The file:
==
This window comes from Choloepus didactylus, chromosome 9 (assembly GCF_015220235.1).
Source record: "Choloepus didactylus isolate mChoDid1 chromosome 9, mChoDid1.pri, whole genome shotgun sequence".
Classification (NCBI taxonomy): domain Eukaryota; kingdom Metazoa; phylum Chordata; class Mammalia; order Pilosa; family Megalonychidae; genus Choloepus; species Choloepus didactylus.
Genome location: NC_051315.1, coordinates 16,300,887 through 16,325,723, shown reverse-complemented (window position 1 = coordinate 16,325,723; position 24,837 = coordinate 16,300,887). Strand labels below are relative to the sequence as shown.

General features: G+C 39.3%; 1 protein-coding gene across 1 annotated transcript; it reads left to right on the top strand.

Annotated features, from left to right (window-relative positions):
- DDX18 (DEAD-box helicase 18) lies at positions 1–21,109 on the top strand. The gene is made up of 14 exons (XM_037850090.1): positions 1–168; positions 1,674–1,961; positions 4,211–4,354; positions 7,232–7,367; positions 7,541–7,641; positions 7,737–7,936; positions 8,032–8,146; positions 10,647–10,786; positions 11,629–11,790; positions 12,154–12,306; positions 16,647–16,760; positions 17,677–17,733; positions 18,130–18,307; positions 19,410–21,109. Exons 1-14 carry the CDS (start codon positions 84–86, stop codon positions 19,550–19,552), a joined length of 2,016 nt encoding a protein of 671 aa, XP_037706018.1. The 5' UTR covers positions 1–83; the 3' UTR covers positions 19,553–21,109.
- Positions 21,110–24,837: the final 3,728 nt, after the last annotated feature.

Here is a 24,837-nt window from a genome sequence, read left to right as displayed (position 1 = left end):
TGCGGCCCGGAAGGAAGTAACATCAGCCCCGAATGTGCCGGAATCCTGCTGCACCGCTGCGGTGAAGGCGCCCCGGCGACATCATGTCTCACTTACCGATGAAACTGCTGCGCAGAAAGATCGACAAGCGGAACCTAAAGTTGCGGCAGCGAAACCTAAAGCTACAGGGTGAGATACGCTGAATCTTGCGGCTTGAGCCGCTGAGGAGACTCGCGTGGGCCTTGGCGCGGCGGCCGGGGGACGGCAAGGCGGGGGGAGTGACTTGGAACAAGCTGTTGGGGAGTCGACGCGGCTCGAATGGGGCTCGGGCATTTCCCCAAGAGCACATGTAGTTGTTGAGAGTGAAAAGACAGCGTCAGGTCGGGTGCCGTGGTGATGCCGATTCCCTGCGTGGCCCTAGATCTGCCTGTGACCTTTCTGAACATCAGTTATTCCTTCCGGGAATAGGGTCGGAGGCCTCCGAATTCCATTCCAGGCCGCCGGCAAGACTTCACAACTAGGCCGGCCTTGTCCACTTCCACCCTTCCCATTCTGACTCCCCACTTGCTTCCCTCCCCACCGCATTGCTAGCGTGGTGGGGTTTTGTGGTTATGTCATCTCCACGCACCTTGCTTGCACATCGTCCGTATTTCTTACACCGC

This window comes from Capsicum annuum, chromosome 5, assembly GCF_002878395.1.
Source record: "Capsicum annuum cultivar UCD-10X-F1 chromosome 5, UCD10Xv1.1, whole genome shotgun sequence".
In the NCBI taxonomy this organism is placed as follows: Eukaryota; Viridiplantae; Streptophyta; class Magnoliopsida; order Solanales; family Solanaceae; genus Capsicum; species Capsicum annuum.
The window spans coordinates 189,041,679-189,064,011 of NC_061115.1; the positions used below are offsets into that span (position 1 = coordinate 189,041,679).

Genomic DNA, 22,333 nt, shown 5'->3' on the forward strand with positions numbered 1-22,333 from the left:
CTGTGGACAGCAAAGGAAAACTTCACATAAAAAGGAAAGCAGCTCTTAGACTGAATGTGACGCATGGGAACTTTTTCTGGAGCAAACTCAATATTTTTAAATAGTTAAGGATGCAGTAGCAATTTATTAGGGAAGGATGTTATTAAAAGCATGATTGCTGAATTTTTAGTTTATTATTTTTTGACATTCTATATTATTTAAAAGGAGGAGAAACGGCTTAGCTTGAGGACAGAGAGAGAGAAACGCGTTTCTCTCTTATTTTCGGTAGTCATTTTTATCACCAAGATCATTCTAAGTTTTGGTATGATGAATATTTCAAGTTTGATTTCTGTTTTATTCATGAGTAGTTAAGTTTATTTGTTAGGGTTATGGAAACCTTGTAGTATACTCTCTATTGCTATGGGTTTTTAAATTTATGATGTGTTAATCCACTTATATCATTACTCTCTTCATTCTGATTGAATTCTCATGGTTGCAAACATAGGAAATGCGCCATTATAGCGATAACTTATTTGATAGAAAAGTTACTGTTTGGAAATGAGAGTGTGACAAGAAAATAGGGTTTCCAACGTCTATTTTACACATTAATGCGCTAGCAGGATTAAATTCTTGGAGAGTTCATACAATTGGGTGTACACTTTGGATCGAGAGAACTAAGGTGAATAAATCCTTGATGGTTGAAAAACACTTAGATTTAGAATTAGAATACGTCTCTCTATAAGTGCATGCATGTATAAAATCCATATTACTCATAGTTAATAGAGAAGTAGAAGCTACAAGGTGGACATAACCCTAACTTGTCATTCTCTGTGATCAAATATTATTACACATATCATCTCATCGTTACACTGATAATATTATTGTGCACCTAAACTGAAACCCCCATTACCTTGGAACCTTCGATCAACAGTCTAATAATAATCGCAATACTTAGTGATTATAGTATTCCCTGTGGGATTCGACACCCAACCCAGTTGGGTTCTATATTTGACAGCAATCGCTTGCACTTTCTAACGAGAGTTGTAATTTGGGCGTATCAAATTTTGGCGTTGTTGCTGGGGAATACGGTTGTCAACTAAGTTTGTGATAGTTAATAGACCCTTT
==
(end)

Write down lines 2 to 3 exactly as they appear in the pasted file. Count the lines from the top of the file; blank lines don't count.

Source record: "Choloepus didactylus isolate mChoDid1 chromosome 9, mChoDid1.pri, whole genome shotgun sequence".
Classification (NCBI taxonomy): domain Eukaryota; kingdom Metazoa; phylum Chordata; class Mammalia; order Pilosa; family Megalonychidae; genus Choloepus; species Choloepus didactylus.